“I think it will happen, but not until the July Fed meeting. If the Fed just looked at the US situation, they’d probably increase next month, but there are a number of global risks, of which Brexit is the biggest, that will probably push it into July,” he says.

Was the Fed right in its timing late last year, I ask. A historic change in rates policy in December was followed by an equity market rout and another drop in the oil price.

“The critics say they’re behind the curve and there is a credibility issue, but that’s the point: the Fed is looking backwards and the equity markets are looking forward,” he says. Mr Pinkerton believes the British people will probably vote to stay in the European Union at the referendum next month, mainly for economic reasons.

“People usually vote on the basis of their economic future. But you could argue that it’s in their long-term interests to vote for Brexit. The sterling devaluation that would follow would help British exporters a lot, in goods and financial services,” he says.

He is currently underweight in British assets because of the Brexit threat, which also overhangs his view of European equities, where another Greek crisis could be on the cards.

Regional markets in the Arabian Gulf are driven by the oil price and by government spending, he says, and while the oil price has improved, he still thinks it will never again get back to US$100, barring a major geopolitical incident. So instead, he likes specific assets in the region’s markets, rather than the equity indexes.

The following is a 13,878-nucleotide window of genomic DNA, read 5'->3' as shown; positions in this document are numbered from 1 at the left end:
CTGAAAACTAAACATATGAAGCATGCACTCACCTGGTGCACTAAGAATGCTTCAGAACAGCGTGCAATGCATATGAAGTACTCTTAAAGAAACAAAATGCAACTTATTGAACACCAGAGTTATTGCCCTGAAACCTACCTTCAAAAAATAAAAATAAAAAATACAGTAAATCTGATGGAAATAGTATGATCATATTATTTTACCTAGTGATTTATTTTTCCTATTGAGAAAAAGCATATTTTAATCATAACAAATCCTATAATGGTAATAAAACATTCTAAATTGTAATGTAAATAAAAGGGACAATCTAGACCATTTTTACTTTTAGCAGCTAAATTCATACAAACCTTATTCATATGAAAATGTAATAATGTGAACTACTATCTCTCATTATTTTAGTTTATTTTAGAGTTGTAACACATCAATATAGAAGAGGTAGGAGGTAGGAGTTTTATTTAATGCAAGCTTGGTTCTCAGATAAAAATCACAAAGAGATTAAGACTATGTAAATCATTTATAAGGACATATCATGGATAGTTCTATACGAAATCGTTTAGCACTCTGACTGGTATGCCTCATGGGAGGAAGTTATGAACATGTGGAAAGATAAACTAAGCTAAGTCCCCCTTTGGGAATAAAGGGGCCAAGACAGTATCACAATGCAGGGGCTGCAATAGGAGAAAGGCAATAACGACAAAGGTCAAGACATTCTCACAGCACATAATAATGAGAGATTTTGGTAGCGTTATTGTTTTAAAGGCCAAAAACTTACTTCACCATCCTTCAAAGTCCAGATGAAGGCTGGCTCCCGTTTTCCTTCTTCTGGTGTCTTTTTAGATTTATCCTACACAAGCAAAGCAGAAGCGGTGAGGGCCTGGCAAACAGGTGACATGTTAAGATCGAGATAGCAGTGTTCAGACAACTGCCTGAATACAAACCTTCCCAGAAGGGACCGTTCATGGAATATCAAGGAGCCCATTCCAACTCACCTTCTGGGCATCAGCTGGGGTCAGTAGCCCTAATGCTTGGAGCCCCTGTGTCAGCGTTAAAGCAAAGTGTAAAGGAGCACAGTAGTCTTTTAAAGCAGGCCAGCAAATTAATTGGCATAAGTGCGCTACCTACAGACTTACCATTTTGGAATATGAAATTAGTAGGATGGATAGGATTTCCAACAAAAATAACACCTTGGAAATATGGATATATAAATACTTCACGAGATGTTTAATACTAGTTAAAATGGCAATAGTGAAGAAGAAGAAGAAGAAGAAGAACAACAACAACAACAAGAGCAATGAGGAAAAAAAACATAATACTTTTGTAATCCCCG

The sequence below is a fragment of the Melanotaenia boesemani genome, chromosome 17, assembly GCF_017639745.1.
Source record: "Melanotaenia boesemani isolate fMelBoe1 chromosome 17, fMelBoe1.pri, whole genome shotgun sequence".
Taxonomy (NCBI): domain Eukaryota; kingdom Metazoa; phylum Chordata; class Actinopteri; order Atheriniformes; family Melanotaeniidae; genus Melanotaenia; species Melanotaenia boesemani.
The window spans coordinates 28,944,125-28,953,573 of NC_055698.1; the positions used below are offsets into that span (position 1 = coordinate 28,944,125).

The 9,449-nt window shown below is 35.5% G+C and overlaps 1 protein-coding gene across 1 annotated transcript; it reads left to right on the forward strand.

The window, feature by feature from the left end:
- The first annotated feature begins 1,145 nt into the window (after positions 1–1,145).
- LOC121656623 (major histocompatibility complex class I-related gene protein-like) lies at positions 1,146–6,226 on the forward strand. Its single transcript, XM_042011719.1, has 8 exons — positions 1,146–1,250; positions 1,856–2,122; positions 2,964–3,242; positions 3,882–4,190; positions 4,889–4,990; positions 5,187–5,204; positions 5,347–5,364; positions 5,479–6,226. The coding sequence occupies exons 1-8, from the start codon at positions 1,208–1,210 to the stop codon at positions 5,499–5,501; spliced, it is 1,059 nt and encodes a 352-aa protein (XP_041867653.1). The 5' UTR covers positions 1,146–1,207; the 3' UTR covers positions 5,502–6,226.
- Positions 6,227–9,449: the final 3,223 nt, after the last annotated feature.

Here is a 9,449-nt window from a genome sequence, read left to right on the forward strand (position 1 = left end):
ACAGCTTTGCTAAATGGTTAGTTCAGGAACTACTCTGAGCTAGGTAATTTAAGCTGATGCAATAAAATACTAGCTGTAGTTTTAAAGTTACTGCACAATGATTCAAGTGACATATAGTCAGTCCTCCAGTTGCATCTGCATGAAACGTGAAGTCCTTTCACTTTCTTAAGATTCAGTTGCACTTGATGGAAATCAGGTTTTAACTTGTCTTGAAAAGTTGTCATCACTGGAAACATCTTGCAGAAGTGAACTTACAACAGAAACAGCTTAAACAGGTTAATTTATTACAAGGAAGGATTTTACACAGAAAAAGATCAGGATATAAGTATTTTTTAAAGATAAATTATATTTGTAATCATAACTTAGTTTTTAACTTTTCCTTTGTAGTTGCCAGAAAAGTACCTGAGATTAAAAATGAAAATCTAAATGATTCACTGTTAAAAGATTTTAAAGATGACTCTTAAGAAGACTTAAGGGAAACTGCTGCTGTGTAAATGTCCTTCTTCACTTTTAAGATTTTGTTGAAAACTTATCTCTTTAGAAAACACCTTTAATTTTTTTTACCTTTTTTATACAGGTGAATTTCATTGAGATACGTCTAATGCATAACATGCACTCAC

“In Abu Dhabi, for example, Etisalat is a good bet on the regional market; in Dubai, some real estate and financial assets. Dubai has a great economy in some sectors, like tourism. But I get the feeling across the region that the pace of growth is going down, not up.”

He warned against dramatic changes in the region’s foreign exchange structures. “I don’t believe the dirham would be able to take a depreciation or a depeg. It would compress growth and increase inflation,” he says.

He and Falcon are looking closely again at Saudi Arabia, in light of the transformation strategy being pursued there and the big equity markets event, the planned initial public offering of Saudi Aramco.

“It’s obvious they want to generate liquidity and cash to help fund the new sovereign wealth fund. But they are going to need decent financials and that depends on the oil price. So I doubt they will cut production.”

On the IPO itself, he thinks Aramco will probably have to be sold at a discount to existing oil companies to make it attractive to international investors, and will also have to be listed on an international market such as London or New York, as well as the Saudi Tadawul.

Falcon offers its clients a “local boutique with a global platform”, Mr Pinkerton says, with the result that most of its high net worth customers are encouraged to diversify away from the activities that made them rich in their local markets.

“You wouldn’t recommend that a local entrepreneur gets further into oil or energy, for example.” Real estate in big European and American cities remains an attractive proposition, he says.

Clients can be assured, at the very least, of his commitment. His experience in America eight years ago taught him one vital lesson: “Never give up. Always have hope. Hardship will not daunt me.”